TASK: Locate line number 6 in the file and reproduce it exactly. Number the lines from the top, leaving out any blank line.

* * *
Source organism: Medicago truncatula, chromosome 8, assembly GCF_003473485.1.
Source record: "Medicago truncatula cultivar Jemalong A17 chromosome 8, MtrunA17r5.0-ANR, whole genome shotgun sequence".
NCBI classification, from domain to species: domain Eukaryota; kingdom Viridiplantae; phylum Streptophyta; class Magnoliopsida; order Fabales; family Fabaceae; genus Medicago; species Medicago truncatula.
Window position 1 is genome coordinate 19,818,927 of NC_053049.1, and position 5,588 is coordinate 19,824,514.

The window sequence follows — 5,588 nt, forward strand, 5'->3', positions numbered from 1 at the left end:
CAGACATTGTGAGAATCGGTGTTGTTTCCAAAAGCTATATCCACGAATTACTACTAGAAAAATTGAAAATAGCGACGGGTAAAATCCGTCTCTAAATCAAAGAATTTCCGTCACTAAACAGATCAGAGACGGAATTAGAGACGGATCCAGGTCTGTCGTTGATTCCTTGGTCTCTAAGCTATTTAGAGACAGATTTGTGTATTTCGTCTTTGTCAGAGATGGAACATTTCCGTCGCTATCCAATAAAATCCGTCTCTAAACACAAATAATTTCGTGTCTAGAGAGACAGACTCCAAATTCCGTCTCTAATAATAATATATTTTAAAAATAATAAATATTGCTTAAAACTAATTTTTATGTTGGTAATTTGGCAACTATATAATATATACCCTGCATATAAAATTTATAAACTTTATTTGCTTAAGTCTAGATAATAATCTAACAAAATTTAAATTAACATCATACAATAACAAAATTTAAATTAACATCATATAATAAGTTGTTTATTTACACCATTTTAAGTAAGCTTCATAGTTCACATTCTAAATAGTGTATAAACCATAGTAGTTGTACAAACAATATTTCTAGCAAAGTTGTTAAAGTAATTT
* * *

CAGACATTGTGAGAATCGGTGTTGTTTCCAAAAGCTATATCCACGAATTACTACTAGAAAAATTGAAAATAGCGACGGGTAAAATCCGTCTCTAAATCAAAGAATTTCCGTCACTAAACAGATCAGAGACGGAATTAGAGACGGATCCAGGTCTGTCGTTGATTCCTTGGTCTCTAAGCTATTTAGAGACAGATTTGTGTATTTCGTCTTTGTCAGAGATGGAACATTTCCGTCGCTATCCAATAAAATCCGTCTCTAAACACAAATAATTTCGTGTCTAGAGAGACAGACTCCAAATTCCGTCTCTAATAATAATATATTTTAAAAATAATAAATATTGCTTAAAACTAATTTTTATGTTGGTAATTTGGCAACTATATAATATATACCCTGCATATAAAATTTATAAACTTTATTTGCTTAAGTCTAGATAATAATCTAACAAAATTTAAATTAACATCATACAATAACAAAATTTAAATTAACATCATATAATAAGTTGTTTATTTACACCATTTTAAGTAAGCTTCATAGTTCACATTCTAAATAGTGTATAAACCATAGTAGTTGTACAAACAATATTTCTAGCAAAGTTGTTAAAGTAATTT